2016 has unquestionably been an eventful year for business, and the digital advertising sector was no different. We have seen the right-hand side ads being taken away on Google, ad character limit being extended, three new ad extensions introduced and, ad customizers taking ad personalisation to the whole new level. The biggest changes, however, seem to have happened behind the scenes in organic search result pages. Usually, changes to paid advertising space on Google reflect on the performance of organic results. Last year, however, with a strong focus on mobile performance, the roles seem to have changed.
(Above) The mobile-friendly algorithm is confirmed by Google employee, John Mueller, over Twitter.
Mid-May Google finalised rolling out their mobile-friendly algorithm update globally, making mobile-friendliness a significant ranking factor for searches performed on mobile. The main indicators of mobile friendliness considered by the algorithm were site speed, responsiveness and usability. Later, in September, Google also globally rolled out Accelerated Mobile Pages in organic search results. Although this change was not declared to have direct influence over rankings, Google would still prioritise the AMP version of a page and show it more frequently. These alterations have significantly changed the landscape for websites that stayed behind with mobile optimisation over the last few years. But what did that actually mean for the performance of paid traffic on mobile devices throughout 2016?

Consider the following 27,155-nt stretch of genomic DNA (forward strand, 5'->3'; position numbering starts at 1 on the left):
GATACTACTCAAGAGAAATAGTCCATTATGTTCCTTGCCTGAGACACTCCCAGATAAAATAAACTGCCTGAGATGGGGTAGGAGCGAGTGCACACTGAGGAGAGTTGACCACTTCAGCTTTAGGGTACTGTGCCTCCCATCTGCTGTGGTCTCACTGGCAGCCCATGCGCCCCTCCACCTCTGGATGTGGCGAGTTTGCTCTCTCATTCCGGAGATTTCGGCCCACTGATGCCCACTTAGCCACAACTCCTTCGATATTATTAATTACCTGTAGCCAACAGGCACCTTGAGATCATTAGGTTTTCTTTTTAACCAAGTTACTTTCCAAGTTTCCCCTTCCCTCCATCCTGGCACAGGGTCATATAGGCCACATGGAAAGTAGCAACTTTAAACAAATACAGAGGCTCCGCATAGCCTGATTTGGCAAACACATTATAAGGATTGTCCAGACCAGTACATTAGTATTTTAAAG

We decided to take a look at the paid search performance of mobile, desktop and tablet in 2016 utilising 1,043 AdWords campaigns from five different industries, with a focus on retail and legal clients’ campaigns. All of whom were live at any point between 1st January and 31st December 2016. All data was taken directly from Google AdWords and anonymised for the purpose of this review.
We investigated three variables in detail across all selected campaigns and industries. For each, we split the traffic by device (tablet, mobile and desktop) and reviewed any changes regarding the average CPCs, total conversion, and impression figures totalled by account including the review of moving averages throughout 2016.
Our findings showed that thanks to the Mobile-Friendly Boost which Google rolled out around 12th May 2016, conversion as well as impression volumes saw a significant increase in Q2 and subsequent quarters of 2016 with many campaigns’ mobile performance peaking in Q4.
Mobile PPC and retail - exploring new heights?
After the algorithm update in May 2016, mobile conversions doubled for 66% of our clients’ campaigns and even tripled in 2016 despite no bid adjustments being made to the campaign during this time.
In fact, in most cases, mobile conversions were consistently outperforming tablet. A contributing factor to this trend, apart from the mobile algorithm update, will be the increase in larger screen sizes on mobile and retirements of tablet devices as well as Google’s announcement in mid-May 2016 about its endeavour to benefit mobile bidding more moving forward. (Graph below).